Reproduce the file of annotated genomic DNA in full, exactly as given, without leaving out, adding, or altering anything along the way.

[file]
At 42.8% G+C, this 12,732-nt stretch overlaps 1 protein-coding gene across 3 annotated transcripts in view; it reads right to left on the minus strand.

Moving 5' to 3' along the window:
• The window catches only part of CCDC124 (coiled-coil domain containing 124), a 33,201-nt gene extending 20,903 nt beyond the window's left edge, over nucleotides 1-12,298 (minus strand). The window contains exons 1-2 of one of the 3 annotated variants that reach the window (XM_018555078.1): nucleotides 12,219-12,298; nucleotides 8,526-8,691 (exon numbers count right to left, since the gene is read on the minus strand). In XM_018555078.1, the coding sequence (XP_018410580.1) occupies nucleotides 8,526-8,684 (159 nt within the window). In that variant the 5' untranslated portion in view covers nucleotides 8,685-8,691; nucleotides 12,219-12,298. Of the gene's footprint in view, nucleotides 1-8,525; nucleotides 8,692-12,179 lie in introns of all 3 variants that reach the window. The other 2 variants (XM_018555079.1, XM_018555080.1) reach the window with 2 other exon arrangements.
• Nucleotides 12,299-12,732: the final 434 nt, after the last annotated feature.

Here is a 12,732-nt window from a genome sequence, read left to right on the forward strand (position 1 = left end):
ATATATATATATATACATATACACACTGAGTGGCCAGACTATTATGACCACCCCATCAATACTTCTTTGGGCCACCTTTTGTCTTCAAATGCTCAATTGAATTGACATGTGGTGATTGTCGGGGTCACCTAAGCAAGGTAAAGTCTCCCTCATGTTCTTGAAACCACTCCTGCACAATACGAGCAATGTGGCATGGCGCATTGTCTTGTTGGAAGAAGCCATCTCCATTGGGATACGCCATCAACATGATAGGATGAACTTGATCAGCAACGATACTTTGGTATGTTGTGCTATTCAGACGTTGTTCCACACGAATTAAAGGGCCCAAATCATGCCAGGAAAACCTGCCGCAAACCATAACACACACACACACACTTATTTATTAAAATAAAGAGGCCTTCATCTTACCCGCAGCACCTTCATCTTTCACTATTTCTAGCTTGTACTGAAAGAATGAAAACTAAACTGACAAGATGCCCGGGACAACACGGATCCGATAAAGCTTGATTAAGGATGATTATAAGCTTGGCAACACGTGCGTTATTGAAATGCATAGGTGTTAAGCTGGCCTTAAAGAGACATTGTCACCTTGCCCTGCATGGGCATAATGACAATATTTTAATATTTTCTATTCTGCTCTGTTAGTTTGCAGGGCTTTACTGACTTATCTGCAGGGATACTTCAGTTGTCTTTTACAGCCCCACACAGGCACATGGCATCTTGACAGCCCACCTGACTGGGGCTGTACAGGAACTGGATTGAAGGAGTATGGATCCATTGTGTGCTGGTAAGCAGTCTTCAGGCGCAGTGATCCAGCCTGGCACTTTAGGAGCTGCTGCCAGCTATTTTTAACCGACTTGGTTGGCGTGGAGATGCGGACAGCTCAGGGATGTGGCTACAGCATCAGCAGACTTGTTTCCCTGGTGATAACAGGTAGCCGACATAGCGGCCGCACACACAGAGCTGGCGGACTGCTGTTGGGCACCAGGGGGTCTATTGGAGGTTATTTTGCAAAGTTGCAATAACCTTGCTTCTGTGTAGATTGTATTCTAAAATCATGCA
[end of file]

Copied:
At 42.8% G+C, this 12,732-nt stretch overlaps 1 protein-coding gene across 3 annotated transcripts in view; it reads right to left on the minus strand.

Moving 5' to 3' along the window:
• The window catches only part of CCDC124 (coiled-coil domain containing 124), a 33,201-nt gene extending 20,903 nt beyond the window's left edge, over nucleotides 1-12,298 (minus strand). The window contains exons 1-2 of one of the 3 annotated variants that reach the window (XM_018555078.1): nucleotides 12,219-12,298; nucleotides 8,526-8,691 (exon numbers count right to left, since the gene is read on the minus strand). In XM_018555078.1, the coding sequence (XP_018410580.1) occupies nucleotides 8,526-8,684 (159 nt within the window). In that variant the 5' untranslated portion in view covers nucleotides 8,685-8,691; nucleotides 12,219-12,298. Of the gene's footprint in view, nucleotides 1-8,525; nucleotides 8,692-12,179 lie in introns of all 3 variants that reach the window. The other 2 variants (XM_018555079.1, XM_018555080.1) reach the window with 2 other exon arrangements.
• Nucleotides 12,299-12,732: the final 434 nt, after the last annotated feature.

Here is a 12,732-nt window from a genome sequence, read left to right on the forward strand (position 1 = left end):
ATATATATATATATACATATACACACTGAGTGGCCAGACTATTATGACCACCCCATCAATACTTCTTTGGGCCACCTTTTGTCTTCAAATGCTCAATTGAATTGACATGTGGTGATTGTCGGGGTCACCTAAGCAAGGTAAAGTCTCCCTCATGTTCTTGAAACCACTCCTGCACAATACGAGCAATGTGGCATGGCGCATTGTCTTGTTGGAAGAAGCCATCTCCATTGGGATACGCCATCAACATGATAGGATGAACTTGATCAGCAACGATACTTTGGTATGTTGTGCTATTCAGACGTTGTTCCACACGAATTAAAGGGCCCAAATCATGCCAGGAAAACCTGCCGCAAACCATAACACACACACACACACTTATTTATTAAAATAAAGAGGCCTTCATCTTACCCGCAGCACCTTCATCTTTCACTATTTCTAGCTTGTACTGAAAGAATGAAAACTAAACTGACAAGATGCCCGGGACAACACGGATCCGATAAAGCTTGATTAAGGATGATTATAAGCTTGGCAACACGTGCGTTATTGAAATGCATAGGTGTTAAGCTGGCCTTAAAGAGACATTGTCACCTTGCCCTGCATGGGCATAATGACAATATTTTAATATTTTCTATTCTGCTCTGTTAGTTTGCAGGGCTTTACTGACTTATCTGCAGGGATACTTCAGTTGTCTTTTACAGCCCCACACAGGCACATGGCATCTTGACAGCCCACCTGACTGGGGCTGTACAGGAACTGGATTGAAGGAGTATGGATCCATTGTGTGCTGGTAAGCAGTCTTCAGGCGCAGTGATCCAGCCTGGCACTTTAGGAGCTGCTGCCAGCTATTTTTAACCGACTTGGTTGGCGTGGAGATGCGGACAGCTCAGGGATGTGGCTACAGCATCAGCAGACTTGTTTCCCTGGTGATAACAGGTAGCCGACATAGCGGCCGCACACACAGAGCTGGCGGACTGCTGTTGGGCACCAGGGGGTCTATTGGAGGTTATTTTGCAAAGTTGCAATAACCTTGCTTCTGTGTAGATTGTATTCTAAAATCATGCA